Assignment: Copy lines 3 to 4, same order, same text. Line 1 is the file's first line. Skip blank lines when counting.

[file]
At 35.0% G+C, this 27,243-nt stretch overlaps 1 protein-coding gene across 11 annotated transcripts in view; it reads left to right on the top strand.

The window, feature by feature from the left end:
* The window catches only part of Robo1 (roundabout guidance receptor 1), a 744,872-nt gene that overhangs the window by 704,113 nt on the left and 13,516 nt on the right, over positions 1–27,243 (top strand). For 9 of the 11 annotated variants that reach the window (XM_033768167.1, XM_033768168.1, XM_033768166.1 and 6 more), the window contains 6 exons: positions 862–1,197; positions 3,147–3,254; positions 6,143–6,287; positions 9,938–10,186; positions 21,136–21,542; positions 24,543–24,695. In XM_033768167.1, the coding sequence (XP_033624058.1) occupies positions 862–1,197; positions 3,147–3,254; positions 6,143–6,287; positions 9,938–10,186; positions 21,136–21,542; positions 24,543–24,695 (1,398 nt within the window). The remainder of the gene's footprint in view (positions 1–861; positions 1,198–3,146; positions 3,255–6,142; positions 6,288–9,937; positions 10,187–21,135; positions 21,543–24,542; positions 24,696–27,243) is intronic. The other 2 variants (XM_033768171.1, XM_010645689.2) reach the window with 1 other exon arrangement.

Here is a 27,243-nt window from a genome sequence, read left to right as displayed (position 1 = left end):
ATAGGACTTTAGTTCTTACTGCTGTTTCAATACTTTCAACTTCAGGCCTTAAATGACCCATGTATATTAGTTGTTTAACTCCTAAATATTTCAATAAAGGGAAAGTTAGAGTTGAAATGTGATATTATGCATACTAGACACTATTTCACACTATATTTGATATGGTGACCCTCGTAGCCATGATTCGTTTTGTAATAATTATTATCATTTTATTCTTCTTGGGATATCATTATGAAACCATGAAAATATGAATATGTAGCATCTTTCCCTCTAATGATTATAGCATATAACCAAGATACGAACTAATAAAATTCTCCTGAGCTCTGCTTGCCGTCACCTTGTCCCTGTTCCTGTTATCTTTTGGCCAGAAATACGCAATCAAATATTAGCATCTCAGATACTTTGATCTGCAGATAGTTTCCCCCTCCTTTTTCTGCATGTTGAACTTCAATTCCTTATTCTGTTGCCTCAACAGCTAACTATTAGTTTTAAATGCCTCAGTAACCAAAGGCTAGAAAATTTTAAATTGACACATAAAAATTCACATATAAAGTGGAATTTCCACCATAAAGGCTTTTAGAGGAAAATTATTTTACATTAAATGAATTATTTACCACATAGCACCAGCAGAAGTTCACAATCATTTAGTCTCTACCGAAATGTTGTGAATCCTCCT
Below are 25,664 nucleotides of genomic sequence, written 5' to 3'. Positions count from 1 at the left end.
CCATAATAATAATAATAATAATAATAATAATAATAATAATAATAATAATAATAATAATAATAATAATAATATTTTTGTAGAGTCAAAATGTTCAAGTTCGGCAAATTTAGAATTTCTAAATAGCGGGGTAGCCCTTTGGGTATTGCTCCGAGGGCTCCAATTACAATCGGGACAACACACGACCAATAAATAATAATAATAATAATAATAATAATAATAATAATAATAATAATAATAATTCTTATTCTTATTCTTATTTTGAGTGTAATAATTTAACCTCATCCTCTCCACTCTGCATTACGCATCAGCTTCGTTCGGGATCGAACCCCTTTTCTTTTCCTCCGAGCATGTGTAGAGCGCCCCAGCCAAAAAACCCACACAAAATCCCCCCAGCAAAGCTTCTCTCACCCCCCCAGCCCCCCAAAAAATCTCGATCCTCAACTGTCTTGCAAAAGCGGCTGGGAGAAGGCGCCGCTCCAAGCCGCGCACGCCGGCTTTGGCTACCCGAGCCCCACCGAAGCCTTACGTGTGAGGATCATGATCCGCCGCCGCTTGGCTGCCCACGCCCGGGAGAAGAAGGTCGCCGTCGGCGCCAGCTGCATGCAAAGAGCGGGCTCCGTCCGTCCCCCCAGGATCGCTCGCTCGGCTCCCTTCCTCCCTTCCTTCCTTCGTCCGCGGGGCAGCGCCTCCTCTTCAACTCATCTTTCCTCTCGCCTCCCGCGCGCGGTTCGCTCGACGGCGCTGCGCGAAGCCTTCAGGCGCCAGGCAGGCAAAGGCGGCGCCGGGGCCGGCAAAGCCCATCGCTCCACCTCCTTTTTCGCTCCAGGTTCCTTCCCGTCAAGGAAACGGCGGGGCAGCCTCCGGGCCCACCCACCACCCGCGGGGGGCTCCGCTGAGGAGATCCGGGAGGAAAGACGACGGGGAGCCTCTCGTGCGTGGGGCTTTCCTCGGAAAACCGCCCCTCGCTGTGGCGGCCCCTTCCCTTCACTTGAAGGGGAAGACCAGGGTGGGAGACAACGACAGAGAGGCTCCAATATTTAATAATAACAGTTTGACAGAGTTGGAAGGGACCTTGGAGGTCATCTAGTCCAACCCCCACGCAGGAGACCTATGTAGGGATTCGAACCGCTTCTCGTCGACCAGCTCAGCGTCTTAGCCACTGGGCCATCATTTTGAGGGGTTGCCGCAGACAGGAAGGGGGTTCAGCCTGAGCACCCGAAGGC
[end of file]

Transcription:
* The window catches only part of Robo1 (roundabout guidance receptor 1), a 744,872-nt gene that overhangs the window by 704,113 nt on the left and 13,516 nt on the right, over positions 1–27,243 (top strand). For 9 of the 11 annotated variants that reach the window (XM_033768167.1, XM_033768168.1, XM_033768166.1 and 6 more), the window contains 6 exons: positions 862–1,197; positions 3,147–3,254; positions 6,143–6,287; positions 9,938–10,186; positions 21,136–21,542; positions 24,543–24,695. In XM_033768167.1, the coding sequence (XP_033624058.1) occupies positions 862–1,197; positions 3,147–3,254; positions 6,143–6,287; positions 9,938–10,186; positions 21,136–21,542; positions 24,543–24,695 (1,398 nt within the window). The remainder of the gene's footprint in view (positions 1–861; positions 1,198–3,146; positions 3,255–6,142; positions 6,288–9,937; positions 10,187–21,135; positions 21,543–24,542; positions 24,696–27,243) is intronic. The other 2 variants (XM_033768171.1, XM_010645689.2) reach the window with 1 other exon arrangement.

Here is a 27,243-nt window from a genome sequence, read left to right as displayed (position 1 = left end):